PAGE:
One more productive growing season completed – this past week we purchased our last fresh sweet corn from a local long-standing and dependable source. Fact is, we purchased the last available nine ears from the display bin.

For several recent months, this sweet corn has been some kind of good and taken as Gospel from our personal perspective, never a bad ear.

The produce coaxed from the soil on this flat glacial outwash plain at the intersection of Anawan and Tremont Streets in Rehoboth has produced vegetable crops for millennia beginning before recorded history. 

The ancients associated with the Woodland Era peoples planted subsistence garden plots throughout our local watersheds as they recognized the production capabilities of vegetables grown on well drained, fine-grained alluvial soils associated with glacial outwash plains.

It was the melting action of the last great ice sheet washing fine soils out of corse glacial soil rubble and fanning at the perimeters to help create fine silt-like level soil deposits for use as future farming plots.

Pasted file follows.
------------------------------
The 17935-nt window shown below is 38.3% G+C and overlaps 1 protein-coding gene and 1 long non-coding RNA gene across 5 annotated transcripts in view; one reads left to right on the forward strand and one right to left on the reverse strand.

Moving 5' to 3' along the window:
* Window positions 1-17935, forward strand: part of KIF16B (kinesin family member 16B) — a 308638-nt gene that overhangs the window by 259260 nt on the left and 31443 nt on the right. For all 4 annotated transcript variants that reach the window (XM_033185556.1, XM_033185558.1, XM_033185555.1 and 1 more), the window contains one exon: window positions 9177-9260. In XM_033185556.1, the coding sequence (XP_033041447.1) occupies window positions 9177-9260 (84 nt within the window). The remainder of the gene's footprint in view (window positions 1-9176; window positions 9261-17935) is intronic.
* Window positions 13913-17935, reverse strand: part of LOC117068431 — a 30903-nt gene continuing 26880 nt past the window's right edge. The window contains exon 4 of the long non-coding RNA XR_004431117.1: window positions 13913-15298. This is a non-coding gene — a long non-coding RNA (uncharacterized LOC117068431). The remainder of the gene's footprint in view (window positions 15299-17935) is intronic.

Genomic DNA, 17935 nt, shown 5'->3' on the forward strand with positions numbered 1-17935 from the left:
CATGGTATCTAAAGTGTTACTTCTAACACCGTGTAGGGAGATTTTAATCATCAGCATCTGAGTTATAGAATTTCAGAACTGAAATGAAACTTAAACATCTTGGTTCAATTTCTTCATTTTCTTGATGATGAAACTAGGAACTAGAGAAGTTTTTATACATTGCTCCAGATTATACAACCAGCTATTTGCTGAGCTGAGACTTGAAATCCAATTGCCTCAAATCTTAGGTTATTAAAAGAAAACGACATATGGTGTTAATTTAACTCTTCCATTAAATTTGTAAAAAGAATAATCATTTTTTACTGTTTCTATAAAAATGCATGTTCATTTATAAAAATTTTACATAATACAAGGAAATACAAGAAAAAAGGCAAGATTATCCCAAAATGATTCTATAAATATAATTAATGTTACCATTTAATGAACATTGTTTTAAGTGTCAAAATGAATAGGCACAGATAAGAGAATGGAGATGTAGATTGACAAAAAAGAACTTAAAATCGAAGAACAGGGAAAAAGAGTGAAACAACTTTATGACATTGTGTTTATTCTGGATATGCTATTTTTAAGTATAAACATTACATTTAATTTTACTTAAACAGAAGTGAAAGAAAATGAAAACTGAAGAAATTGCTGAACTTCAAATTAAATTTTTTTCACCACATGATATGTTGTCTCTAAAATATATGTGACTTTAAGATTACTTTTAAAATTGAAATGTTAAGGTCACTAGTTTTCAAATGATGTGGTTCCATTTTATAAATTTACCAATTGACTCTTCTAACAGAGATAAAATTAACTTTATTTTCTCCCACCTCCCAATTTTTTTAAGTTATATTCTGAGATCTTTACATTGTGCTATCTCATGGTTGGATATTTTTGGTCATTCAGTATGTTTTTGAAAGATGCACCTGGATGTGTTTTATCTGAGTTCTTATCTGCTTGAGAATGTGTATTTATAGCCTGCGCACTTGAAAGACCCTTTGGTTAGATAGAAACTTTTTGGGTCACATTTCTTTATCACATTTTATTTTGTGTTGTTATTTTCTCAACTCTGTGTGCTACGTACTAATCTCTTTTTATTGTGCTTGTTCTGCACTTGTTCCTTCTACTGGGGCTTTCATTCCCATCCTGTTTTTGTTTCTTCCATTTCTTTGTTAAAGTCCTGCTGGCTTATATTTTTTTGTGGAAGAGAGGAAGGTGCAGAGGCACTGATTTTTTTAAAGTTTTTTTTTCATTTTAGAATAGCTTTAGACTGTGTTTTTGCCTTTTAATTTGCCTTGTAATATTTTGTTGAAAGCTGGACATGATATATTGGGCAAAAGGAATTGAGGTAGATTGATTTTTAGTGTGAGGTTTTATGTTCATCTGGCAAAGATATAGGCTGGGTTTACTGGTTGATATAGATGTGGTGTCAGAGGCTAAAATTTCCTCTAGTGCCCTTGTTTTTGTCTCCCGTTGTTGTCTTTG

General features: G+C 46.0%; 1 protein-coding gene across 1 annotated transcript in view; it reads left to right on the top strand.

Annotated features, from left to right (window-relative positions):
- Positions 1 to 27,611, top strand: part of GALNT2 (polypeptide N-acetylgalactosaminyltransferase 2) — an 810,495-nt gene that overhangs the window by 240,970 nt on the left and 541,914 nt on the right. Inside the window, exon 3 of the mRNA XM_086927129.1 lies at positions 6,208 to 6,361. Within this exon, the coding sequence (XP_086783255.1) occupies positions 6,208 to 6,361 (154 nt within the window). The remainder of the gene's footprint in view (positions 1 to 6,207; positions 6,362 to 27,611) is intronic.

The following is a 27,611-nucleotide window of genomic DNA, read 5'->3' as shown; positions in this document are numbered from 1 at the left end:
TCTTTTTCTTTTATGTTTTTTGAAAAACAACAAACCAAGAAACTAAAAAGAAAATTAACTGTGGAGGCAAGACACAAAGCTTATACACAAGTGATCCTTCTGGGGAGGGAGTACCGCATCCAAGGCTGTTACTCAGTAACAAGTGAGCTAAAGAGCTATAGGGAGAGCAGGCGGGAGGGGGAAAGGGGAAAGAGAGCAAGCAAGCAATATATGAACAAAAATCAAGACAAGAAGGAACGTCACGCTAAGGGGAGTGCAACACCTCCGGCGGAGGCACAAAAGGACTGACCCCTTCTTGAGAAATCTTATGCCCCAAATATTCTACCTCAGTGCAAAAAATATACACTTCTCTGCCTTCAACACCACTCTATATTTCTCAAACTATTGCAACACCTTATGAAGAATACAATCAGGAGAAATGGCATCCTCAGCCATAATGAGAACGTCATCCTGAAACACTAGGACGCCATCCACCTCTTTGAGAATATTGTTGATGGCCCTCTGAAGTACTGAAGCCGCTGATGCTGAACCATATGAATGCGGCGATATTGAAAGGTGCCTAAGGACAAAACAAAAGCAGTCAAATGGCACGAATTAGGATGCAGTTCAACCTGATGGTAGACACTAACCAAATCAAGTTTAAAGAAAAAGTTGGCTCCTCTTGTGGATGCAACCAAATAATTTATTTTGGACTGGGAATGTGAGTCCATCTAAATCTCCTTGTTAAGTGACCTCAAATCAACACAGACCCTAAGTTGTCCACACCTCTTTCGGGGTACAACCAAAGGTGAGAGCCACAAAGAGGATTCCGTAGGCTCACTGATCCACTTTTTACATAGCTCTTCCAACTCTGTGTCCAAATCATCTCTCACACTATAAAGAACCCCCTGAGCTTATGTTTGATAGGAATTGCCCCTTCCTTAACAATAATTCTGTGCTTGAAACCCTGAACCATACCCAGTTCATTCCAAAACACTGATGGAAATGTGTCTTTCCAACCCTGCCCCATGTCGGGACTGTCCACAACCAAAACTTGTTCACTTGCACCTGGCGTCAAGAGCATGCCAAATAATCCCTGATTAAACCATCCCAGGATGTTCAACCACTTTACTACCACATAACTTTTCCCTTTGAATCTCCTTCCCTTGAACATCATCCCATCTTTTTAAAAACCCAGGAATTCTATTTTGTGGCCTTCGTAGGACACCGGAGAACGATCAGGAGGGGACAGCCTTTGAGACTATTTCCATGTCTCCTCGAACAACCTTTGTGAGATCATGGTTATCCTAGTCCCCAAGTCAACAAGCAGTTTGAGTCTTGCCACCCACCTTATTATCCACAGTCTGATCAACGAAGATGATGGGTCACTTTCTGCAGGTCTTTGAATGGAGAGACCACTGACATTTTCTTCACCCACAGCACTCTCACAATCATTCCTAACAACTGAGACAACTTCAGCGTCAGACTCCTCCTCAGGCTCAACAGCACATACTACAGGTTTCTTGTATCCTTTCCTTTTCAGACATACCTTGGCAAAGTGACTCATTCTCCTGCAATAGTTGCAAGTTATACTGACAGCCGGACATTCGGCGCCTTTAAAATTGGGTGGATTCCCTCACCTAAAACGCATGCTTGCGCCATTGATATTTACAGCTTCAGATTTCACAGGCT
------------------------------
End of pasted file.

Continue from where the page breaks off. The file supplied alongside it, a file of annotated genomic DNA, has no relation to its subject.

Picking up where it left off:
During modern times for multiple generations, the Fine-Handy family has carried on this farming tradition of excellence both in the quality of product produced…and, family integrity dealing with their many customers.

The Fine Farms Corn Crib icon has stood for decades as comfortable as an old shoe located at this well-known Rehoboth intersection and all the while, gently and quietly nestled in the gathering area of the East Branch of the Palmer River Watershed.

And the natural and ancient trademark identifying the Fine Farms Corn Crib location…a thick stand of healthy little blue stemmed grass growing behind this cozy little building…the most widely identified prairie grass type growing across our great nation. 

Fine Farms, fine soil, fine prairie grass, fine produce and a fine local family.

Don Doucette

“Ten Mile River Rambles”

Friends of the Ten Mile and Bucklin Brook

Citizens of the Narragansett Basin